VAT regulations vary across Europe and it is key that businesses are aware of this when setting up or reviewing their accounting systems. Firms which do business in Europe need to ensure that they account for the correct amount of VAT in the correct Member State at the correct time. Failure to do so can result in financial penalties being incurred and exposure to additional VAT costs which will directly affect profitability.

Andy-Spencer“If VAT is not accounted for correctly, this can also lead to problems with customer relationships, as companies will have to spend valuable time resolving issues,” says Andy Spencer, Accordance’s Head of Consulting. “Preventative measures are often the best way to avoid these issues from arising, so making sure that you review your Enterprise Resource Planning (ERP) or accounting systems regularly can save you a lot of time and money in the long run.”

International businesses need to consider VAT regulations in multiple countries to avoid VAT becoming an unnecessary cost. A large number of VAT issues may arise due to the varying geographic nature of the services provided. As a result, it is important that the correct registration obligations and VAT treatments are identified, in order to ensure that any accounting or ERP systems can be coded correctly to take into account the jurisdictions where the business trades, in order to remain compliant.

An accounting system needs to identify:

• The VAT treatment of supplies made to business customers.

• The VAT treatment of supplies made to private individuals.

• Any potential obligations to register for VAT.

• Any other VAT compliance requirements.

When looking at VAT compliance and registration requirements in a particular territory, businesses also need to consider the following:

1. Where is the transaction taxable?

2. Who has to account for the VAT?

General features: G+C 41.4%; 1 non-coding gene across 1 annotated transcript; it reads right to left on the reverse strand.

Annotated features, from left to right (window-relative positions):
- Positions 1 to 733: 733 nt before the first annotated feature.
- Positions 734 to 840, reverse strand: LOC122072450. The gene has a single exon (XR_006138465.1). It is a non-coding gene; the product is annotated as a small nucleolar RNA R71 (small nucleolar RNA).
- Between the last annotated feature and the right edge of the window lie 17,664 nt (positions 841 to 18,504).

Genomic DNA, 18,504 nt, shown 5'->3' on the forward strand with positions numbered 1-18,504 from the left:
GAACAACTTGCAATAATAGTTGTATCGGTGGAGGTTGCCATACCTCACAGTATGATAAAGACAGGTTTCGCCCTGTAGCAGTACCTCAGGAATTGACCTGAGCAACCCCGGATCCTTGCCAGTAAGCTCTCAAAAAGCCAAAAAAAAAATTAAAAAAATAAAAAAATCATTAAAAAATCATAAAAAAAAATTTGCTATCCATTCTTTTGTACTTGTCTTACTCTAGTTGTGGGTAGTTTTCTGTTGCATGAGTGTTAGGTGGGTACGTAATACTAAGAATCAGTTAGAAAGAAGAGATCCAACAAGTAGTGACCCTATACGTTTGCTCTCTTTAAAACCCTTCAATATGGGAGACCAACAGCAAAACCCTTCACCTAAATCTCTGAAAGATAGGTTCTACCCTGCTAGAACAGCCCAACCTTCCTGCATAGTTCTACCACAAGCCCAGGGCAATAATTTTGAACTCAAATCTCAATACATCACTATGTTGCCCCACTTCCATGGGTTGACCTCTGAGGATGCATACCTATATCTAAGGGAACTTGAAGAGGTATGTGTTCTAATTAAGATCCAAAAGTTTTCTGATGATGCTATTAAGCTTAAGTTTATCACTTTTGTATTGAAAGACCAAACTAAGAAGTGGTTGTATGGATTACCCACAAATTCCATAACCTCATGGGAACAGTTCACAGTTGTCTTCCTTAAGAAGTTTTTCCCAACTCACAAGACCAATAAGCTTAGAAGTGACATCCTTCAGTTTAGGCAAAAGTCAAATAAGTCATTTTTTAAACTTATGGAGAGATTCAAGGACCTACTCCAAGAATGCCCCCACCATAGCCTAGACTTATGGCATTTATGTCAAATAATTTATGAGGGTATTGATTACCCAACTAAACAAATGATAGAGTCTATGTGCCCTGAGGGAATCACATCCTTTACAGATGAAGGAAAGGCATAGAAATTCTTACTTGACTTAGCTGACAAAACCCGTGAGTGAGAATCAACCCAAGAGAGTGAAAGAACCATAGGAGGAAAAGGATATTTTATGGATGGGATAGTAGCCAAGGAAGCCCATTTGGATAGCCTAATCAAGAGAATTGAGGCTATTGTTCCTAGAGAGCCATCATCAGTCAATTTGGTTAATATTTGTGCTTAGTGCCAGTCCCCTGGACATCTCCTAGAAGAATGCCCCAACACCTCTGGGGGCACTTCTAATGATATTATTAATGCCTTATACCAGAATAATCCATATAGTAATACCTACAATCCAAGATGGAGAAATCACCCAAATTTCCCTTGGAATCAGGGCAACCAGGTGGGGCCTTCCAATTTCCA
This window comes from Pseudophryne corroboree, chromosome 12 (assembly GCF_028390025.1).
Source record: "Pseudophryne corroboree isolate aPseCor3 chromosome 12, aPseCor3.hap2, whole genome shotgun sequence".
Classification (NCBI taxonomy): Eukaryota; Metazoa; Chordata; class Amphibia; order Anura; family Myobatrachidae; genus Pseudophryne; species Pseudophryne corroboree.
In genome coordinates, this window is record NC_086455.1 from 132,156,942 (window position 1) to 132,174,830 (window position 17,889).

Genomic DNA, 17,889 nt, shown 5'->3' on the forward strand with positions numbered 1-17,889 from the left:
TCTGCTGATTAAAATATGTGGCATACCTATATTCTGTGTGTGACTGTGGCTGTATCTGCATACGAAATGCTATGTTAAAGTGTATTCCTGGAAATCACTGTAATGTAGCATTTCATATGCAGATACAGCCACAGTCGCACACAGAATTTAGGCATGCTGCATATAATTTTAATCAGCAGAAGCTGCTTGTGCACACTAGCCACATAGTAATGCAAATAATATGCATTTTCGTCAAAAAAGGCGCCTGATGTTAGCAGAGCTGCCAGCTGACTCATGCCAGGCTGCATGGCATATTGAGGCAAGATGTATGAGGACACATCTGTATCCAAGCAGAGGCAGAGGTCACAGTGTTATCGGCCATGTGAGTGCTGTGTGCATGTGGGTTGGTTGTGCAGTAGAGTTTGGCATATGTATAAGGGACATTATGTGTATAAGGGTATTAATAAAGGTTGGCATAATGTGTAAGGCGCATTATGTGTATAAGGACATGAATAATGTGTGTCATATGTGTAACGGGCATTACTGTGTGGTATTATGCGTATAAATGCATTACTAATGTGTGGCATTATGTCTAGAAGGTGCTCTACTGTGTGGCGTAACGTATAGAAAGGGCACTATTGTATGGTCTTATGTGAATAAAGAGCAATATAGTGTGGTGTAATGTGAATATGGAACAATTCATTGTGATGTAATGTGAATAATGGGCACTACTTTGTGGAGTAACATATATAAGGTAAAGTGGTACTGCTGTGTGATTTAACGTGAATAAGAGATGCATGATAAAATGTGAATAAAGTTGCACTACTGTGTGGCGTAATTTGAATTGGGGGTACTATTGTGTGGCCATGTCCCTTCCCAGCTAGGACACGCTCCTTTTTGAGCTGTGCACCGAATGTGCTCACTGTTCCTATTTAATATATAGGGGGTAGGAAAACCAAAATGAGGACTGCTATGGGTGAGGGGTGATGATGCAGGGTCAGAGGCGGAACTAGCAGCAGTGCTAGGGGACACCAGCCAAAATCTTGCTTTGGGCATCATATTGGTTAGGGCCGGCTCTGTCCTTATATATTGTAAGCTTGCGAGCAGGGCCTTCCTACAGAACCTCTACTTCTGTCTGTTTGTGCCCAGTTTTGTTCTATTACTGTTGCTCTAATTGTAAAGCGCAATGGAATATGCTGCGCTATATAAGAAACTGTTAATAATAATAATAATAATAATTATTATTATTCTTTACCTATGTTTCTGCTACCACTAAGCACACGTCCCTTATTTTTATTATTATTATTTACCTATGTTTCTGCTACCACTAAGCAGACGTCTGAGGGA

For many businesses, savings can be made once they become aware of their VAT obligations and their accounting system is coded correctly to handle these transactions. Savings can often be made in three main areas:

• Absolute savings where additional amount of VAT is recovered.

• Cash flow savings which mean that a business is able to use the VAT within its business for a longer period of time.

• Compliance savings, which reduce administrative costs in dealing with VAT obligations.

“ERP or accounting systems are often turned to by businesses to help to ease the burden of VAT obligations when trading in multiple territories, and when they are set up correctly they can be really beneficial by automating many of the processes involved, including producing VAT invoices,” says Andy.

With regards to sales, the review process should take into account:

• Which revenue stream is each transaction relating to?

• Which countries are involved?

• Who customers are (business customer/private individuals/combination of the two)?

• The correct VAT treatment to be used based on the above information. If a VAT registration is required in that country. The necessary invoicing requirements, including the correct narrative.

With regards to the purchases made by a business, it should similarly identify:

• If VAT has been correctly charged?

• Is the input VAT recoverable?

• If it is recoverable, what is the appropriate method of recovery?

Adds Andy: “It is very important to clearly identify the correct VAT treatment for each sales scenario and to review this regularly, because VAT rates and thresholds are liable to change – especially in an unstable economic climate like we have at the moment, with tax authorities trying to maximise their income.”

European VAT distance selling regulations require companies to register for VAT as non-resident traders in each country where they exceed distance selling thresholds. Once registered, the company is then required to charge local VAT and submit VAT returns. However, given the administrative and technical burden of assessing when thresholds are breached, managing overseas VAT registrations and related VAT reporting obligations, many companies fail to stay compliant with regulations.

Accordance is a unified VAT Compliance and Consulting practice, with a focus on cross-border transactions.

The company provides practical, commercially beneficial VAT assistance to blue-chip companies across the EU and beyond.

Accordance assists a full spectrum of international businesses to better manage cross-border VAT costs.


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